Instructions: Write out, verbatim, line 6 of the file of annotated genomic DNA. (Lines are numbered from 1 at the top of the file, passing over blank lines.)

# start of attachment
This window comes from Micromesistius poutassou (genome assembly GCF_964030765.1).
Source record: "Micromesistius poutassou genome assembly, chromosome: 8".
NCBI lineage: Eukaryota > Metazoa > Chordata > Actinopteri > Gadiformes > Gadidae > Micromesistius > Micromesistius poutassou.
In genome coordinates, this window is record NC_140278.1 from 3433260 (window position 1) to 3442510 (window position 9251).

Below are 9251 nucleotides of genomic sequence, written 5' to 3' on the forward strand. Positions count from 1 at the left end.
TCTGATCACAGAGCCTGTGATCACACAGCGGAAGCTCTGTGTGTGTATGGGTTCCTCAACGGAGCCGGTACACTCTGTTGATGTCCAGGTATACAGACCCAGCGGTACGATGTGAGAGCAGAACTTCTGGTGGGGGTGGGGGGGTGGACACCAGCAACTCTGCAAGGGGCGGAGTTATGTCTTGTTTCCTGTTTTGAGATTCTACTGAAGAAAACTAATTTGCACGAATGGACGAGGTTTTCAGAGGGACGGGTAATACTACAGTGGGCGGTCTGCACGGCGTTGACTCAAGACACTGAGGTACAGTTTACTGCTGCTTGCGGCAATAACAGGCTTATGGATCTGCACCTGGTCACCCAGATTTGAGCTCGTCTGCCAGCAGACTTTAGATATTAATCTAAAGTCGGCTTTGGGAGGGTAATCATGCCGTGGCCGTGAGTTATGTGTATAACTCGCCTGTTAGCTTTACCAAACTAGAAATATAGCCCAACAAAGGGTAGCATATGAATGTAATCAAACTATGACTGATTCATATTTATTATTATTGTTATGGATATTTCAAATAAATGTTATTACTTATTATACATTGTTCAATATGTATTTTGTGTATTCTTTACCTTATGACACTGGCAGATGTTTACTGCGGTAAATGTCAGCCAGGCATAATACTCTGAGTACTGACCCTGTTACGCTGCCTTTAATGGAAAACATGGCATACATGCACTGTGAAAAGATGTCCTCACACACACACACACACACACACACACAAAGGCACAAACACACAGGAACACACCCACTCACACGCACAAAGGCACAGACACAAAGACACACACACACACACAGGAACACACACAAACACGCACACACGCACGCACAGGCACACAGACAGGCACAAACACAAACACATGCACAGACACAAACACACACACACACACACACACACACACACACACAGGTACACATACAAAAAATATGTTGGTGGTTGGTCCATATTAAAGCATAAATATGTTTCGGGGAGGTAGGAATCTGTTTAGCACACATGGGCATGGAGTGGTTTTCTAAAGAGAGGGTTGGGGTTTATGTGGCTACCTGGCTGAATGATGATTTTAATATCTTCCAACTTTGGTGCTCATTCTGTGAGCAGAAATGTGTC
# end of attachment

TCTGATCACAGAGCCTGTGATCACACAGCGGAAGCTCTGTGTGTGTATGGGTTCCTCAACGGAGCCGGTACACTCTGTTGATGTCCAGGTATACAGACCCAGCGGTACGATGTGAGAGCAGAACTTCTGGTGGGGGTGGGGGGGTGGACACCAGCAACTCTGCAAGGGGCGGAGTTATGTCTTGTTTCCTGTTTTGAGATTCTACTGAAGAAAACTAATTTGCACGAATGGACGAGGTTTTCAGAGGGACGGGTAATACTACAGTGGGCGGTCTGCACGGCGTTGACTCAAGACACTGAGGTACAGTTTACTGCTGCTTGCGGCAATAACAGGCTTATGGATCTGCACCTGGTCACCCAGATTTGAGCTCGTCTGCCAGCAGACTTTAGATATTAATCTAAAGTCGGCTTTGGGAGGGTAATCATGCCGTGGCCGTGAGTTATGTGTATAACTCGCCTGTTAGCTTTACCAAACTAGAAATATAGCCCAACAAAGGGTAGCATATGAATGTAATCAAACTATGACTGATTCATATTTATTATTATTGTTATGGATATTTCAAATAAATGTTATTACTTATTATACATTGTTCAATATGTATTTTGTGTATTCTTTACCTTATGACACTGGCAGATGTTTACTGCGGTAAATGTCAGCCAGGCATAATACTCTGAGTACTGACCCTGTTACGCTGCCTTTAATGGAAAACATGGCATACATGCACTGTGAAAAGATGTCCTCACACACACACACACACACACACACACAAAGGCACAAACACACAGGAACACACCCACTCACACGCACAAAGGCACAGACACAAAGACACACACACACACACAGGAACACACACAAACACGCACACACGCACGCACAGGCACACAGACAGGCACAAACACAAACACATGCACAGACACAAACACACACACACACACACACACACACACACACACAGGTACACATACAAAAAATATGTTGGTGGTTGGTCCATATTAAAGCATAAATATGTTTCGGGGAGGTAGGAATCTGTTTAGCACACATGGGCATGGAGTGGTTTTCTAAAGAGAGGGTTGGGGTTTATGTGGCTACCTGGCTGAATGATGATTTTAATATCTTCCAACTTTGGTGCTCATTCTGTGAGCAGAAATGTGTC